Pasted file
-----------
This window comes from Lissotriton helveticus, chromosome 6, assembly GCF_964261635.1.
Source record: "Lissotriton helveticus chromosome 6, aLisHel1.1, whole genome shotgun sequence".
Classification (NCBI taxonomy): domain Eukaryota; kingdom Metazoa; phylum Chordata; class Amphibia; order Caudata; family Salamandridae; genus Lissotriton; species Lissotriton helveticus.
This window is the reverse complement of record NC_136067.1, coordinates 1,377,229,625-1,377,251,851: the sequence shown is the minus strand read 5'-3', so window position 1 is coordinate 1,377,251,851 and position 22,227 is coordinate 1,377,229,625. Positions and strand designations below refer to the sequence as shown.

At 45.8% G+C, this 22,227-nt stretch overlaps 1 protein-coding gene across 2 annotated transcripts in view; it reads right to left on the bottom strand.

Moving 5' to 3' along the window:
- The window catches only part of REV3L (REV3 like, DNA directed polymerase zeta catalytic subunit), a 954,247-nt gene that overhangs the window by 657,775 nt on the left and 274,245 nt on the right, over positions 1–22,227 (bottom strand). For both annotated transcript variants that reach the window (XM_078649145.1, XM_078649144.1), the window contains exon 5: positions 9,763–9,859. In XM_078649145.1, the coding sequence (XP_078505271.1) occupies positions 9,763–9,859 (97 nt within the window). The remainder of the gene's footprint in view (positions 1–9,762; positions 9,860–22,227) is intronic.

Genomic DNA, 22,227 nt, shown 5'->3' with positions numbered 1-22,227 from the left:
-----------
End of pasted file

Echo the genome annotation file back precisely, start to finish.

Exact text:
This window comes from Lissotriton helveticus, chromosome 6, assembly GCF_964261635.1.
Source record: "Lissotriton helveticus chromosome 6, aLisHel1.1, whole genome shotgun sequence".
Classification (NCBI taxonomy): domain Eukaryota; kingdom Metazoa; phylum Chordata; class Amphibia; order Caudata; family Salamandridae; genus Lissotriton; species Lissotriton helveticus.
This window is the reverse complement of record NC_136067.1, coordinates 1,377,229,625-1,377,251,851: the sequence shown is the minus strand read 5'-3', so window position 1 is coordinate 1,377,251,851 and position 22,227 is coordinate 1,377,229,625. Positions and strand designations below refer to the sequence as shown.

At 45.8% G+C, this 22,227-nt stretch overlaps 1 protein-coding gene across 2 annotated transcripts in view; it reads right to left on the bottom strand.

Moving 5' to 3' along the window:
- The window catches only part of REV3L (REV3 like, DNA directed polymerase zeta catalytic subunit), a 954,247-nt gene that overhangs the window by 657,775 nt on the left and 274,245 nt on the right, over positions 1–22,227 (bottom strand). For both annotated transcript variants that reach the window (XM_078649145.1, XM_078649144.1), the window contains exon 5: positions 9,763–9,859. In XM_078649145.1, the coding sequence (XP_078505271.1) occupies positions 9,763–9,859 (97 nt within the window). The remainder of the gene's footprint in view (positions 1–9,762; positions 9,860–22,227) is intronic.

Genomic DNA, 22,227 nt, shown 5'->3' with positions numbered 1-22,227 from the left: